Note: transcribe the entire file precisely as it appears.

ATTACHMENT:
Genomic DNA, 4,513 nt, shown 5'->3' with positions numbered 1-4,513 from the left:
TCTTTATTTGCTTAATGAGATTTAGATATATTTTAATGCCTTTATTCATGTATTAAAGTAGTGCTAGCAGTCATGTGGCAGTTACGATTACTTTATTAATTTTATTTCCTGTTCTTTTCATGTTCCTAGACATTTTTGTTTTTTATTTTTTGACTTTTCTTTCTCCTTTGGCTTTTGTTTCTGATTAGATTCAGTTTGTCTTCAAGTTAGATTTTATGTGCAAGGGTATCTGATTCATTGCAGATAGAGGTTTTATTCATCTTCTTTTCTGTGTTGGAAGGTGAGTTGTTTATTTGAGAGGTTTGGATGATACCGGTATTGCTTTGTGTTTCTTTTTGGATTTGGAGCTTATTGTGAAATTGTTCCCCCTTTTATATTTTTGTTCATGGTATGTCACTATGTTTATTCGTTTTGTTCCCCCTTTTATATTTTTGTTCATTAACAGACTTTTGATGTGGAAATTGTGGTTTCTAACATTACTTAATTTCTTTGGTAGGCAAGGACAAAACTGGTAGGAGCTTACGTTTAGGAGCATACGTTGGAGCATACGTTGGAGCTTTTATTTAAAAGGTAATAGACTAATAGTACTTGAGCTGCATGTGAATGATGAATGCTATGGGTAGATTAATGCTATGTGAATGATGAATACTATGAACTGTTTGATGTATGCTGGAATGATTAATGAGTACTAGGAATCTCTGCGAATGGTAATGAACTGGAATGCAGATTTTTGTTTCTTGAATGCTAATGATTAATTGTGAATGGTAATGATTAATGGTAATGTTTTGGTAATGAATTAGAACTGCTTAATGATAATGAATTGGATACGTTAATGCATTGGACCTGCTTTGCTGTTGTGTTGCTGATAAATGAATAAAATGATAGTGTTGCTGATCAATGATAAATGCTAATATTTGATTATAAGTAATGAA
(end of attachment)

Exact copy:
Genomic DNA, 4,513 nt, shown 5'->3' with positions numbered 1-4,513 from the left:
TCTTTATTTGCTTAATGAGATTTAGATATATTTTAATGCCTTTATTCATGTATTAAAGTAGTGCTAGCAGTCATGTGGCAGTTACGATTACTTTATTAATTTTATTTCCTGTTCTTTTCATGTTCCTAGACATTTTTGTTTTTTATTTTTTGACTTTTCTTTCTCCTTTGGCTTTTGTTTCTGATTAGATTCAGTTTGTCTTCAAGTTAGATTTTATGTGCAAGGGTATCTGATTCATTGCAGATAGAGGTTTTATTCATCTTCTTTTCTGTGTTGGAAGGTGAGTTGTTTATTTGAGAGGTTTGGATGATACCGGTATTGCTTTGTGTTTCTTTTTGGATTTGGAGCTTATTGTGAAATTGTTCCCCCTTTTATATTTTTGTTCATGGTATGTCACTATGTTTATTCGTTTTGTTCCCCCTTTTATATTTTTGTTCATTAACAGACTTTTGATGTGGAAATTGTGGTTTCTAACATTACTTAATTTCTTTGGTAGGCAAGGACAAAACTGGTAGGAGCTTACGTTTAGGAGCATACGTTGGAGCATACGTTGGAGCTTTTATTTAAAAGGTAATAGACTAATAGTACTTGAGCTGCATGTGAATGATGAATGCTATGGGTAGATTAATGCTATGTGAATGATGAATACTATGAACTGTTTGATGTATGCTGGAATGATTAATGAGTACTAGGAATCTCTGCGAATGGTAATGAACTGGAATGCAGATTTTTGTTTCTTGAATGCTAATGATTAATTGTGAATGGTAATGATTAATGGTAATGTTTTGGTAATGAATTAGAACTGCTTAATGATAATGAATTGGATACGTTAATGCATTGGACCTGCTTTGCTGTTGTGTTGCTGATAAATGAATAAAATGATAGTGTTGCTGATCAATGATAAATGCTAATATTTGATTATAAGTAATGAA